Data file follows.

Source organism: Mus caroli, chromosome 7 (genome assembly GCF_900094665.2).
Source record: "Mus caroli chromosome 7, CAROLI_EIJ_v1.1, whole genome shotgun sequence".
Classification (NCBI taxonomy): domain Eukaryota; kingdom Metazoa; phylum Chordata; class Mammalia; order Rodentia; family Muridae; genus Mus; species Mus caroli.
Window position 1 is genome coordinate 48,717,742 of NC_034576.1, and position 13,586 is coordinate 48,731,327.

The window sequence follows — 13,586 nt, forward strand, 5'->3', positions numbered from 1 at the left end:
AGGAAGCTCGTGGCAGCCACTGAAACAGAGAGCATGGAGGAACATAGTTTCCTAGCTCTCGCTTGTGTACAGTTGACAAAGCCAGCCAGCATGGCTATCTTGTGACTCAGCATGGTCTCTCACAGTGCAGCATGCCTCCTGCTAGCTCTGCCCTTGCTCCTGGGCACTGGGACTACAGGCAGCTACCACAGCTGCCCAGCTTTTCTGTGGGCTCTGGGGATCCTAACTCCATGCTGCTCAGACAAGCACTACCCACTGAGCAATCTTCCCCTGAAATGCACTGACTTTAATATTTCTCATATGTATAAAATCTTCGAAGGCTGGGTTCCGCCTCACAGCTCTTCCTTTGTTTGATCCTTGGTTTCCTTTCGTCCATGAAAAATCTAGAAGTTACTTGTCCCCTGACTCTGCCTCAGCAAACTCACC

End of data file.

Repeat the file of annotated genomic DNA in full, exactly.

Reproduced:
Source organism: Mus caroli, chromosome 7 (genome assembly GCF_900094665.2).
Source record: "Mus caroli chromosome 7, CAROLI_EIJ_v1.1, whole genome shotgun sequence".
Classification (NCBI taxonomy): domain Eukaryota; kingdom Metazoa; phylum Chordata; class Mammalia; order Rodentia; family Muridae; genus Mus; species Mus caroli.
Window position 1 is genome coordinate 48,717,742 of NC_034576.1, and position 13,586 is coordinate 48,731,327.

The window sequence follows — 13,586 nt, forward strand, 5'->3', positions numbered from 1 at the left end:
AGGAAGCTCGTGGCAGCCACTGAAACAGAGAGCATGGAGGAACATAGTTTCCTAGCTCTCGCTTGTGTACAGTTGACAAAGCCAGCCAGCATGGCTATCTTGTGACTCAGCATGGTCTCTCACAGTGCAGCATGCCTCCTGCTAGCTCTGCCCTTGCTCCTGGGCACTGGGACTACAGGCAGCTACCACAGCTGCCCAGCTTTTCTGTGGGCTCTGGGGATCCTAACTCCATGCTGCTCAGACAAGCACTACCCACTGAGCAATCTTCCCCTGAAATGCACTGACTTTAATATTTCTCATATGTATAAAATCTTCGAAGGCTGGGTTCCGCCTCACAGCTCTTCCTTTGTTTGATCCTTGGTTTCCTTTCGTCCATGAAAAATCTAGAAGTTACTTGTCCCCTGACTCTGCCTCAGCAAACTCACC